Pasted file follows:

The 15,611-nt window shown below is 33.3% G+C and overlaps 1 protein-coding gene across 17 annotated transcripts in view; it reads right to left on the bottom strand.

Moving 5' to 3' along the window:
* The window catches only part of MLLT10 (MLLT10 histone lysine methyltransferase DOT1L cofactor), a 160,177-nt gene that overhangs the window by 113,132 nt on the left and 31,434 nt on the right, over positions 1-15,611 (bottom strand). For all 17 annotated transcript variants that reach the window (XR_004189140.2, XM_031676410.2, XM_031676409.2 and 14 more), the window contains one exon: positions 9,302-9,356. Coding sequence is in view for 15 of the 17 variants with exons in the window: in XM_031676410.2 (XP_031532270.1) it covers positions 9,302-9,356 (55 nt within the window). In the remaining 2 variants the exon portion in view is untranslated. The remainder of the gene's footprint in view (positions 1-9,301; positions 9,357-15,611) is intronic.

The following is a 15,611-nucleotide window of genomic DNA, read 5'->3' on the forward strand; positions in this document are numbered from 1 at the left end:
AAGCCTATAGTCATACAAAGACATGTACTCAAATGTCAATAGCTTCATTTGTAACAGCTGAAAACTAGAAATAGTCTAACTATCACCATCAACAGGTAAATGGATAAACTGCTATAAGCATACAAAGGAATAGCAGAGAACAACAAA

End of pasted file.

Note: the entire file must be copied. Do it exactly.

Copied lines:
The 15,611-nt window shown below is 33.3% G+C and overlaps 1 protein-coding gene across 17 annotated transcripts in view; it reads right to left on the bottom strand.

Moving 5' to 3' along the window:
* The window catches only part of MLLT10 (MLLT10 histone lysine methyltransferase DOT1L cofactor), a 160,177-nt gene that overhangs the window by 113,132 nt on the left and 31,434 nt on the right, over positions 1-15,611 (bottom strand). For all 17 annotated transcript variants that reach the window (XR_004189140.2, XM_031676410.2, XM_031676409.2 and 14 more), the window contains one exon: positions 9,302-9,356. Coding sequence is in view for 15 of the 17 variants with exons in the window: in XM_031676410.2 (XP_031532270.1) it covers positions 9,302-9,356 (55 nt within the window). In the remaining 2 variants the exon portion in view is untranslated. The remainder of the gene's footprint in view (positions 1-9,301; positions 9,357-15,611) is intronic.

The following is a 15,611-nucleotide window of genomic DNA, read 5'->3' on the forward strand; positions in this document are numbered from 1 at the left end:
AAGCCTATAGTCATACAAAGACATGTACTCAAATGTCAATAGCTTCATTTGTAACAGCTGAAAACTAGAAATAGTCTAACTATCACCATCAACAGGTAAATGGATAAACTGCTATAAGCATACAAAGGAATAGCAGAGAACAACAAA